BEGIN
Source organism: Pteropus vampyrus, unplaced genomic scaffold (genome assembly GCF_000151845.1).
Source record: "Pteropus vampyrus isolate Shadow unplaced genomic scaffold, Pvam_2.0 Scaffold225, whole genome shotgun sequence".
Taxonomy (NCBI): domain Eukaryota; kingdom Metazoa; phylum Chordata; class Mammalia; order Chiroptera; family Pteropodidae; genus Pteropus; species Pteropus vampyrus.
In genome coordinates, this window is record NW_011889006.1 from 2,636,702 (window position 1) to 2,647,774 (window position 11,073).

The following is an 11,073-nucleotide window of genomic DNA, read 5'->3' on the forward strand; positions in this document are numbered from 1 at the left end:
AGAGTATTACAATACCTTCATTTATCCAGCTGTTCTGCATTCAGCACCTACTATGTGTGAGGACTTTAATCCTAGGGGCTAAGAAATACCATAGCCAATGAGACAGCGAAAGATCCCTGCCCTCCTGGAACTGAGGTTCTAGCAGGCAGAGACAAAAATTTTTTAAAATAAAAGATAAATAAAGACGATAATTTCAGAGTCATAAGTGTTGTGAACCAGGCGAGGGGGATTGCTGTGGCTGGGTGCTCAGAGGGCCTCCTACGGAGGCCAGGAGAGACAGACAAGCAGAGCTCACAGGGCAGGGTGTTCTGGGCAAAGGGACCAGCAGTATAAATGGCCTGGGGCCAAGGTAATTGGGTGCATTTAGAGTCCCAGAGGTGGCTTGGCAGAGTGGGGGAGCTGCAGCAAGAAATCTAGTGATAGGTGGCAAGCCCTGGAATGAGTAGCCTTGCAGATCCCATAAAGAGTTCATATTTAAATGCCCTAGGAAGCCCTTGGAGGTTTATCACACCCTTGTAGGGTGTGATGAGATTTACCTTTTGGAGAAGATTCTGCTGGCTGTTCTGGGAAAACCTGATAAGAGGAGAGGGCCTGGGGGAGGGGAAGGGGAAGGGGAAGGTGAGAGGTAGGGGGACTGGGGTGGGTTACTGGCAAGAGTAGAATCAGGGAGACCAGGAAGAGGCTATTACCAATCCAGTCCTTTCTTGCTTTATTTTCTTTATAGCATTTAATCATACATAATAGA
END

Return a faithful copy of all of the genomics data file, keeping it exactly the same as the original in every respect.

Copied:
Source organism: Pteropus vampyrus, unplaced genomic scaffold (genome assembly GCF_000151845.1).
Source record: "Pteropus vampyrus isolate Shadow unplaced genomic scaffold, Pvam_2.0 Scaffold225, whole genome shotgun sequence".
Taxonomy (NCBI): domain Eukaryota; kingdom Metazoa; phylum Chordata; class Mammalia; order Chiroptera; family Pteropodidae; genus Pteropus; species Pteropus vampyrus.
In genome coordinates, this window is record NW_011889006.1 from 2,636,702 (window position 1) to 2,647,774 (window position 11,073).

The following is an 11,073-nucleotide window of genomic DNA, read 5'->3' on the forward strand; positions in this document are numbered from 1 at the left end:
AGAGTATTACAATACCTTCATTTATCCAGCTGTTCTGCATTCAGCACCTACTATGTGTGAGGACTTTAATCCTAGGGGCTAAGAAATACCATAGCCAATGAGACAGCGAAAGATCCCTGCCCTCCTGGAACTGAGGTTCTAGCAGGCAGAGACAAAAATTTTTTAAAATAAAAGATAAATAAAGACGATAATTTCAGAGTCATAAGTGTTGTGAACCAGGCGAGGGGGATTGCTGTGGCTGGGTGCTCAGAGGGCCTCCTACGGAGGCCAGGAGAGACAGACAAGCAGAGCTCACAGGGCAGGGTGTTCTGGGCAAAGGGACCAGCAGTATAAATGGCCTGGGGCCAAGGTAATTGGGTGCATTTAGAGTCCCAGAGGTGGCTTGGCAGAGTGGGGGAGCTGCAGCAAGAAATCTAGTGATAGGTGGCAAGCCCTGGAATGAGTAGCCTTGCAGATCCCATAAAGAGTTCATATTTAAATGCCCTAGGAAGCCCTTGGAGGTTTATCACACCCTTGTAGGGTGTGATGAGATTTACCTTTTGGAGAAGATTCTGCTGGCTGTTCTGGGAAAACCTGATAAGAGGAGAGGGCCTGGGGGAGGGGAAGGGGAAGGGGAAGGTGAGAGGTAGGGGGACTGGGGTGGGTTACTGGCAAGAGTAGAATCAGGGAGACCAGGAAGAGGCTATTACCAATCCAGTCCTTTCTTGCTTTATTTTCTTTATAGCATTTAATCATACATAATAGA